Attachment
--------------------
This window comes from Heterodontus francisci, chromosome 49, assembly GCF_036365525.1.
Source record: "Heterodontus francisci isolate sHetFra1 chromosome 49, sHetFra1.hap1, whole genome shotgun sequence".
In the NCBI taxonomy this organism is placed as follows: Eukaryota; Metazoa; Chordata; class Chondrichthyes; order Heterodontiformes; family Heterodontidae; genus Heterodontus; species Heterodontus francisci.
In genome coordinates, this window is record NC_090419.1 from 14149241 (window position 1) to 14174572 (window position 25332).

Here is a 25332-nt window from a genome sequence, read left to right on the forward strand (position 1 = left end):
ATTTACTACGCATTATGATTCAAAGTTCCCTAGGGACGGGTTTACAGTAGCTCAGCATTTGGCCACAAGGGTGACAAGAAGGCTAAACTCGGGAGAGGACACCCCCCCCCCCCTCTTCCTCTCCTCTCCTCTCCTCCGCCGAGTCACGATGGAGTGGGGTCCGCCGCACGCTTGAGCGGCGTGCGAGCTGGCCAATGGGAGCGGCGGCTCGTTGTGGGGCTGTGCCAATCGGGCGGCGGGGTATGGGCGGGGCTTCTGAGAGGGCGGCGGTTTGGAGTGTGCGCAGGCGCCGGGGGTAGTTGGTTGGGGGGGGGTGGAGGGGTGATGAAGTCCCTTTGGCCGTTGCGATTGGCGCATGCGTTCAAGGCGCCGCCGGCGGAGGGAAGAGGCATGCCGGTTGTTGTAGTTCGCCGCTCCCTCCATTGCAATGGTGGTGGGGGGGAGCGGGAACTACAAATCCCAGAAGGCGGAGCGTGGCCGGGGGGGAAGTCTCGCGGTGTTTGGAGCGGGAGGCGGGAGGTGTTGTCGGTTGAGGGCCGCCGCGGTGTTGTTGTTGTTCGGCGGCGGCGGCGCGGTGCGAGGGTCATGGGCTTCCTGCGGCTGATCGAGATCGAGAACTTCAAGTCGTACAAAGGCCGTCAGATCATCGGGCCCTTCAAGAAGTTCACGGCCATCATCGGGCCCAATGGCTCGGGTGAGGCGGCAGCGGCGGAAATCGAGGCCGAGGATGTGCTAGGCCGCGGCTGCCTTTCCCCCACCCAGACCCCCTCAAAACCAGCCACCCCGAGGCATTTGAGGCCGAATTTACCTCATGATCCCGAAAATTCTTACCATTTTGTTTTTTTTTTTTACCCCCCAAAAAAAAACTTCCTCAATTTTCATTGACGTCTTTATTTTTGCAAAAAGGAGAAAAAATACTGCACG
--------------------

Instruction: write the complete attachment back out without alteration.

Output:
This window comes from Heterodontus francisci, chromosome 49, assembly GCF_036365525.1.
Source record: "Heterodontus francisci isolate sHetFra1 chromosome 49, sHetFra1.hap1, whole genome shotgun sequence".
In the NCBI taxonomy this organism is placed as follows: Eukaryota; Metazoa; Chordata; class Chondrichthyes; order Heterodontiformes; family Heterodontidae; genus Heterodontus; species Heterodontus francisci.
In genome coordinates, this window is record NC_090419.1 from 14149241 (window position 1) to 14174572 (window position 25332).

Here is a 25332-nt window from a genome sequence, read left to right on the forward strand (position 1 = left end):
ATTTACTACGCATTATGATTCAAAGTTCCCTAGGGACGGGTTTACAGTAGCTCAGCATTTGGCCACAAGGGTGACAAGAAGGCTAAACTCGGGAGAGGACACCCCCCCCCCCCTCTTCCTCTCCTCTCCTCTCCTCCGCCGAGTCACGATGGAGTGGGGTCCGCCGCACGCTTGAGCGGCGTGCGAGCTGGCCAATGGGAGCGGCGGCTCGTTGTGGGGCTGTGCCAATCGGGCGGCGGGGTATGGGCGGGGCTTCTGAGAGGGCGGCGGTTTGGAGTGTGCGCAGGCGCCGGGGGTAGTTGGTTGGGGGGGGGTGGAGGGGTGATGAAGTCCCTTTGGCCGTTGCGATTGGCGCATGCGTTCAAGGCGCCGCCGGCGGAGGGAAGAGGCATGCCGGTTGTTGTAGTTCGCCGCTCCCTCCATTGCAATGGTGGTGGGGGGGAGCGGGAACTACAAATCCCAGAAGGCGGAGCGTGGCCGGGGGGGAAGTCTCGCGGTGTTTGGAGCGGGAGGCGGGAGGTGTTGTCGGTTGAGGGCCGCCGCGGTGTTGTTGTTGTTCGGCGGCGGCGGCGCGGTGCGAGGGTCATGGGCTTCCTGCGGCTGATCGAGATCGAGAACTTCAAGTCGTACAAAGGCCGTCAGATCATCGGGCCCTTCAAGAAGTTCACGGCCATCATCGGGCCCAATGGCTCGGGTGAGGCGGCAGCGGCGGAAATCGAGGCCGAGGATGTGCTAGGCCGCGGCTGCCTTTCCCCCACCCAGACCCCCTCAAAACCAGCCACCCCGAGGCATTTGAGGCCGAATTTACCTCATGATCCCGAAAATTCTTACCATTTTGTTTTTTTTTTTTACCCCCCAAAAAAAAACTTCCTCAATTTTCATTGACGTCTTTATTTTTGCAAAAAGGAGAAAAAATACTGCACG